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How to be best friend with the HTTP Cache ?
I am currently lead developer for a French press website with very high traffic. Along my previous work experiences, I was able to perform development on several other high volumetry sites as well.
When with only a dozen or so servers you need to contain traffic peaks between 100,000 and 300,000 short term visitors, the cache ceases to be optional: it becomes an absolute necessity ! Your application may have the best performance possible, you will always be limited by your physical machines - even if this is no longer true in the cloud (with an unlimited budget) – Consequently you must make friends with the cache.
Based on the experience that I have been able to accumulate on the subject and the numerous traps into which I have fallen, I will try to give you the best solutions for the use of the different caches. You must have often heard, or said yourself, "empty your cache", when testing the functionalities of your website. You even probably know the following keys by heart:
|Firefox||Ctrl + F5|
|Chrome||Ctrl + F5 ou Shift + F5 ou Ctrl + Shift + N|
|Safari||Ctrl + Alt + E|
|Internet Explorer||Ctrl + F5|
|Opera||Ctrl + F12|
Don't worry, there is a solution; the purpose of this article is to enable you to finally get to grips with the HTTP cache.
Principle of the HTTP Cache
The HTTP cache uses the same principle as all caches; it is simply a key/value recording.
How is the key chosen? And what is the value?
The key is a unique value which enables you to recognize a web page; you are probably beginning to understand that it is obviously the URL. As for the stored value, it is the content of your page in all possible formats (text, html, json, etc.). The HTTP cache makes possible a lot of things that we shall see as the article progresses.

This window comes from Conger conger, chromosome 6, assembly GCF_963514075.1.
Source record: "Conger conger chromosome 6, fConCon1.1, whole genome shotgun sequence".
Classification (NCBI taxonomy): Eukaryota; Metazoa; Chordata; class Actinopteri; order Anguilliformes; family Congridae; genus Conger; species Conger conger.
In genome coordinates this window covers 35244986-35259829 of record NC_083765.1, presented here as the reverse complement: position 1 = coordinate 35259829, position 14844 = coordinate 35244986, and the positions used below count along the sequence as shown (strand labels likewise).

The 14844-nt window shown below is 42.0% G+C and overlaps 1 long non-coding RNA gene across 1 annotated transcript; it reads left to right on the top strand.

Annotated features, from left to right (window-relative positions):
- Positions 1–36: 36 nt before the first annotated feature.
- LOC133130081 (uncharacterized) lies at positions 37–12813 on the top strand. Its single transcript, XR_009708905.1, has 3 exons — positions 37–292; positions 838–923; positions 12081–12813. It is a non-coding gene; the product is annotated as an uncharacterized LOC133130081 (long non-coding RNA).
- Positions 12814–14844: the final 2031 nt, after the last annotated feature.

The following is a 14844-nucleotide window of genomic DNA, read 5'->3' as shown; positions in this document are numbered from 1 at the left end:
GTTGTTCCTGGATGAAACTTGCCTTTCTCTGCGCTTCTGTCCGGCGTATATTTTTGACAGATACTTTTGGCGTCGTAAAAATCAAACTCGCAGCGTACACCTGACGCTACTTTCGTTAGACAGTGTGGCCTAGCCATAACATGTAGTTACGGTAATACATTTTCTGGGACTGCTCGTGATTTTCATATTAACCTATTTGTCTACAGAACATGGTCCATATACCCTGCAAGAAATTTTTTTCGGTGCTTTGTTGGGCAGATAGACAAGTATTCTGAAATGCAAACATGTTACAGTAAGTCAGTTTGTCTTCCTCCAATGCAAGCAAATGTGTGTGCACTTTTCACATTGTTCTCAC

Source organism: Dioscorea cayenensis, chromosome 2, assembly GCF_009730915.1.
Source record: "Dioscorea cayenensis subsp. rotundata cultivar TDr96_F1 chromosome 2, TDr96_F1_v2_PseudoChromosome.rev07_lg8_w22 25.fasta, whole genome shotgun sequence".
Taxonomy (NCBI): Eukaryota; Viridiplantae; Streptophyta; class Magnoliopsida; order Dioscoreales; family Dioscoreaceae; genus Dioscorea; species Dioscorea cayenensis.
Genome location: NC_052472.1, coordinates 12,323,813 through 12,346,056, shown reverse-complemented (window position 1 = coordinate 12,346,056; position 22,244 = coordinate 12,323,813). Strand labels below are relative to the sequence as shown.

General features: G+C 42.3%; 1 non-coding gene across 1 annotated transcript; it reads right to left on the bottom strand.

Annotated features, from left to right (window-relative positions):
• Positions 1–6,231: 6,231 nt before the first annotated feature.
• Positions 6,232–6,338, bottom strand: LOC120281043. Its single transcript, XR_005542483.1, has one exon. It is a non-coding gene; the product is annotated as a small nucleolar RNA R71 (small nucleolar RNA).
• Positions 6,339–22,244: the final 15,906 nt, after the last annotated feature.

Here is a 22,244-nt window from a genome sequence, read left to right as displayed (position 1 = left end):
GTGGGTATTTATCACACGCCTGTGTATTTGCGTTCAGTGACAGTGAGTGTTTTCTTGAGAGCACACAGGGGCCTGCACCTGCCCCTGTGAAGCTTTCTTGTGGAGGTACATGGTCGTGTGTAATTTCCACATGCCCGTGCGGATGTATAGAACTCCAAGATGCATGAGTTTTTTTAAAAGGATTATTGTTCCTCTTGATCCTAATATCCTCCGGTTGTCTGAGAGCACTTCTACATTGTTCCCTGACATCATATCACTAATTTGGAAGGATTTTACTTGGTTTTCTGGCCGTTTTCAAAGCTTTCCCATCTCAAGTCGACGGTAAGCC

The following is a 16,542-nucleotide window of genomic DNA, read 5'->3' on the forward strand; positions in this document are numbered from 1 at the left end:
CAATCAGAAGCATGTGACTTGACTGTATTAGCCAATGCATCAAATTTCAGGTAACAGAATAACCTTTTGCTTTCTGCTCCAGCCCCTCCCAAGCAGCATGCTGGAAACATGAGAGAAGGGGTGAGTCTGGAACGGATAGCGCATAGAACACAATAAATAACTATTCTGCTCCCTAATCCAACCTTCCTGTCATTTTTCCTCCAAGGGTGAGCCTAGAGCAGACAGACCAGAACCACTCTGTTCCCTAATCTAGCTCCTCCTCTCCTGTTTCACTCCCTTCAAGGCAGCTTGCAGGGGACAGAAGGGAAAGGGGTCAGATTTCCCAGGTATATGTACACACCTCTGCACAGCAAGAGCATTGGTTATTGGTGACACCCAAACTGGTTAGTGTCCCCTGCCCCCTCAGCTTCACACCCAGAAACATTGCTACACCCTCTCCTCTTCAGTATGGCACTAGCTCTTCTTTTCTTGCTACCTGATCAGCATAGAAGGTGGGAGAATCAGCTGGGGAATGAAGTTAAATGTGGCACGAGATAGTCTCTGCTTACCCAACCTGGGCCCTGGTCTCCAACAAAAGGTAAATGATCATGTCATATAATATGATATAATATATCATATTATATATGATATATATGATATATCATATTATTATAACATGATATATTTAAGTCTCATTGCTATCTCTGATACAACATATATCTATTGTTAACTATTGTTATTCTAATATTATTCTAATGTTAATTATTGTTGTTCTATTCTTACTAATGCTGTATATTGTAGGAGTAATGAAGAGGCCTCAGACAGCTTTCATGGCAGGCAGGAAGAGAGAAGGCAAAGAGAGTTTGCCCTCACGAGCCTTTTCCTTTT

But how can I use all these features?
You simply need to look at what an HTTP query contains. In its simple version, a query contains a header and some content. The content is what the browser displays; more often than not this is your HTML page. As for the header, it contains all the essential data of the page, the best known being the "status code" allowing us to know the status of the page (200 OK, 404 Not Found, 500 error); but it is also the place where your HTTP cache is configured. Many of the headers can be changed to improve and configure your cache.
Configuring your HTTP cache
Now that we know where we need to configure our cache,
what can we configure?
First of all, let us enable the cache for our page. To do this we must add the header.
There are other settings for this header that I suggest you find here: https://fr.wikipedia.org/wiki/Cache-Control. One of the most used is:
serving to disable the cache on the page. We can now configure the cache time of the page; this is what is called the TTL of the page. For this, the header to be changed is the following:
300 being a cache time in seconds. In some of the documentation available you can find a very similar header:
It has the same function as the max-age header but it can be used on a proxy (e.g.: Varnish) and therefore with a different TTL for the CDN and the proxy. You can also choose an expiry date which makes it possible to be even more specific with the cache; the header is simple:
With these three headers, you can already use the cache with a good level of precision; by managing your TTL and timeouts you can make your pages live and let them uncache themselves.